Contrary to myth and legend, extended dogfights, those much-vaunted extended aerial duels between these knights of the air, were quite rare. Mostly death came swiftly and unannounced; many a casualty of the war in the air literally never knew what hit him. The emotional toll of this life of overarching, eminently justified paranoia was staggering, while the physical toll it took was almost equally enormous. Spending several hours each day in a condition of oxygen deprivation brought on constant headaches and constant fatigue. Mannock wrote home to Jim Eyles that “I always feel tired and sleepy, and I can lie down and sleep anywhere at any time.” The oil and unburned fuel thrown off by the engine got into the skin and hair and was almost impossible to scrub out, while the quantities of the same noxious stuff which every pilot inadvertently inhaled led to persistent stomach cramps and diarrhea.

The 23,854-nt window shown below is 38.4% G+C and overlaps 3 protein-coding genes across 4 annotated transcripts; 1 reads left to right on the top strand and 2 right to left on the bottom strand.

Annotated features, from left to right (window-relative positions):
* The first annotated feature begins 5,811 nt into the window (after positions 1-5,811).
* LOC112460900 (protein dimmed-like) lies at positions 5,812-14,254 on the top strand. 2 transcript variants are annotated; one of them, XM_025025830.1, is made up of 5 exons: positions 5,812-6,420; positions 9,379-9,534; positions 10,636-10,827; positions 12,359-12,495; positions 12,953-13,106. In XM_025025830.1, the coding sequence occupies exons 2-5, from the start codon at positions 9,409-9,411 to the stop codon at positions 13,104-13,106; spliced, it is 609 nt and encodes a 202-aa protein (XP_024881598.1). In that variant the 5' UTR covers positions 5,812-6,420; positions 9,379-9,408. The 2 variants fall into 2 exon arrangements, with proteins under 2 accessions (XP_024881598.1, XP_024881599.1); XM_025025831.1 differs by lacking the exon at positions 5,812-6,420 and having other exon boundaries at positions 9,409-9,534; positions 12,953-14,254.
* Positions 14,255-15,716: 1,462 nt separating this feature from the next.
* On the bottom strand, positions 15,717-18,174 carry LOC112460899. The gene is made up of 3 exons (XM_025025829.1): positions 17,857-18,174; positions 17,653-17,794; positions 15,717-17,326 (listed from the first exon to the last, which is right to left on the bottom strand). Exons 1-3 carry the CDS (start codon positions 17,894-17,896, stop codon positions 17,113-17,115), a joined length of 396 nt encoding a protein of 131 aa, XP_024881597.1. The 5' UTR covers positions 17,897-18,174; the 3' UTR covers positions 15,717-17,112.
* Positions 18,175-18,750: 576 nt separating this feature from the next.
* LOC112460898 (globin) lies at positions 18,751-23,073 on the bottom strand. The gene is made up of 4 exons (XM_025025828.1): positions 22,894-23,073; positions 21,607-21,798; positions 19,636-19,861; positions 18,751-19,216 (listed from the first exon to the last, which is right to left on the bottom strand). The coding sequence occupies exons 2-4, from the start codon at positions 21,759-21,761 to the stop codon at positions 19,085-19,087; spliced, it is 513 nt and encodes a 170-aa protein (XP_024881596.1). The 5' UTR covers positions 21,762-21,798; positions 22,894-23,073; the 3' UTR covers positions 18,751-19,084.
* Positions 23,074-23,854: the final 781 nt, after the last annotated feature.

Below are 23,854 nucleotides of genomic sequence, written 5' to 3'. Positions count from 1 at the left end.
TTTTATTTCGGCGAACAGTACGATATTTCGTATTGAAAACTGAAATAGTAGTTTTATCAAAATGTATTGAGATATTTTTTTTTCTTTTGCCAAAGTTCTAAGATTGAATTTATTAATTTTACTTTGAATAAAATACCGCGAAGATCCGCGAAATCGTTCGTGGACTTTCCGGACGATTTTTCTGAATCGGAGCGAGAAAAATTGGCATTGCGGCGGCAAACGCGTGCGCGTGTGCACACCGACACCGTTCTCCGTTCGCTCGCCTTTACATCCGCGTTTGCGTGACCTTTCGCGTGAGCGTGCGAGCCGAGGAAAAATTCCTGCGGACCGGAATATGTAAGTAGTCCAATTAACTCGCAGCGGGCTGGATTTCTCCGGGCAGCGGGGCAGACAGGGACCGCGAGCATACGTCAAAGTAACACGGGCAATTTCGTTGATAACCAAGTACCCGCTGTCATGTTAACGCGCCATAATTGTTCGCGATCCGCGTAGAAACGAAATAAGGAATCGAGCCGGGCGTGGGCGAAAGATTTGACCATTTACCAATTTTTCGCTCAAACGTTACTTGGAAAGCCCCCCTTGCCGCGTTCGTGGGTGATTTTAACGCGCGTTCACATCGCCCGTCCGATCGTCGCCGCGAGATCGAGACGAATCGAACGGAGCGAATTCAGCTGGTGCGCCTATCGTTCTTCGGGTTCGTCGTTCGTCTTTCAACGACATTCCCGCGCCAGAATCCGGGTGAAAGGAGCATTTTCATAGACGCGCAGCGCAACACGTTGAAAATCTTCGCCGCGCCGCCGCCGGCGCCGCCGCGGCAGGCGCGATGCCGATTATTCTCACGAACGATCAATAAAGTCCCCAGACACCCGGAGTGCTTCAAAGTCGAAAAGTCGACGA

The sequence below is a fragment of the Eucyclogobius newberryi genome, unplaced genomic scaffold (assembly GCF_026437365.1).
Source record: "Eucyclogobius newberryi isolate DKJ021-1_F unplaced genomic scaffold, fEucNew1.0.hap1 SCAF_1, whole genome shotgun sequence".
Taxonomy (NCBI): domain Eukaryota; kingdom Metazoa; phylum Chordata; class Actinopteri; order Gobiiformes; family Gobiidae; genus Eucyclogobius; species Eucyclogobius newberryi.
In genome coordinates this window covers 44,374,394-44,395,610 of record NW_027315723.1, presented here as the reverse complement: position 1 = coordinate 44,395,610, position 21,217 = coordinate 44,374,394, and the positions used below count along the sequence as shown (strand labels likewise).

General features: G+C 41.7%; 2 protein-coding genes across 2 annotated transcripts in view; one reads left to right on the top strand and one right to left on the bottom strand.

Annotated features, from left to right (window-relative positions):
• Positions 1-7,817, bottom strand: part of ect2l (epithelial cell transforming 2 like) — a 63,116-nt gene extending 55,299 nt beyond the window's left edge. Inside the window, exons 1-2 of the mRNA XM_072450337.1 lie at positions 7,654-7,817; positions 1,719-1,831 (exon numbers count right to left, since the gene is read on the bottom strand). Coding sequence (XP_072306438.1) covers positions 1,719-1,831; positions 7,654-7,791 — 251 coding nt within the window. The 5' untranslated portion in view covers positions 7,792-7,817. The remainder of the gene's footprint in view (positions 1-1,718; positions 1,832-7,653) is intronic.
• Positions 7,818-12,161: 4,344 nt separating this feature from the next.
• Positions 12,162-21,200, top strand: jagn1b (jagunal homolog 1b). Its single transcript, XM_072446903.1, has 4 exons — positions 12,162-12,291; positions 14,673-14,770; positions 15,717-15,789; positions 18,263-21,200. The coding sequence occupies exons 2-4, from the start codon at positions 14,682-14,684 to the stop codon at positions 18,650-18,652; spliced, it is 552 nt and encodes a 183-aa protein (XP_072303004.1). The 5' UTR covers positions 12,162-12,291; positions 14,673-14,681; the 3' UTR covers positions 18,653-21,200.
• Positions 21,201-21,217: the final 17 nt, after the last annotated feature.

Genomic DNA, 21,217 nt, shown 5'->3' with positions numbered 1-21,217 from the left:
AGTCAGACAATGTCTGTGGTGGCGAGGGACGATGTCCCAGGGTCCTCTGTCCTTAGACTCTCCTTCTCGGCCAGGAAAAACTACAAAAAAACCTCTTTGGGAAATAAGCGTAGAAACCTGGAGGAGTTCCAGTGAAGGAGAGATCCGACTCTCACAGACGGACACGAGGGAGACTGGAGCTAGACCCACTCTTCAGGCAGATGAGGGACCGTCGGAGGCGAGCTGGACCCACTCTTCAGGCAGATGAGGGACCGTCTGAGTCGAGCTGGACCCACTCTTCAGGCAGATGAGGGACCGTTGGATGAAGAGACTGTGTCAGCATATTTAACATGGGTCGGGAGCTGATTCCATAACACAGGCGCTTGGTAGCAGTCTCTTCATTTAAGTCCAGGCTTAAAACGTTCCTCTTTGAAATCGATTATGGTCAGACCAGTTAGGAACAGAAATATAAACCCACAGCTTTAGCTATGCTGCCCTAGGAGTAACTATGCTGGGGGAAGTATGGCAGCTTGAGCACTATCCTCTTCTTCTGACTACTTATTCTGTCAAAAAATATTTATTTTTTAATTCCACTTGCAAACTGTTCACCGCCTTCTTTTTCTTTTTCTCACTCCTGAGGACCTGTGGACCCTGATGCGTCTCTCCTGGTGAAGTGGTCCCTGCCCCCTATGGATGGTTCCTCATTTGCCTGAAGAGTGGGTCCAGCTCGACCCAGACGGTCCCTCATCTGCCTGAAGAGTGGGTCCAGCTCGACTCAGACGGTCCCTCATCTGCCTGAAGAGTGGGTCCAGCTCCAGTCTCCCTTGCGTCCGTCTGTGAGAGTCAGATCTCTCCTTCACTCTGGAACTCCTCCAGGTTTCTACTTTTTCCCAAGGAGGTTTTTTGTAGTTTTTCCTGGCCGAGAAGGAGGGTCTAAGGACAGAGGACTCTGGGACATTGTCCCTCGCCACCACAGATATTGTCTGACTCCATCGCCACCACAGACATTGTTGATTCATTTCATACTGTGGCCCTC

High-strung by temperament, Mannock didn’t cope very well with the strain — not ever really, and certainly not in his first weeks at the front. “Now I can understand,” he wrote in his diary, “what a tremendous strain to the nervous system active service flying is.” Unlike the majority of his peers, he survived as his first days turned into his first weeks at the front. But he didn’t acquit himself with any particular glory in so doing; while it’s true that he managed not to get shot down, it’s also true that he didn’t come close to shooting down anyone from the other side. Many of his comrades grew more than ever to see him, rightly or wrongly, as a shirker, the sort of flier who by some happenstance always seemed to be elsewhere when the going got really tough. When he turned for home early once or twice from particularly dangerous patrols due to what he claimed to be engine problems, it was viewed with great suspicion. George Lloyd, a fellow flier who arrived at 40 Squadron very shortly after Mannock: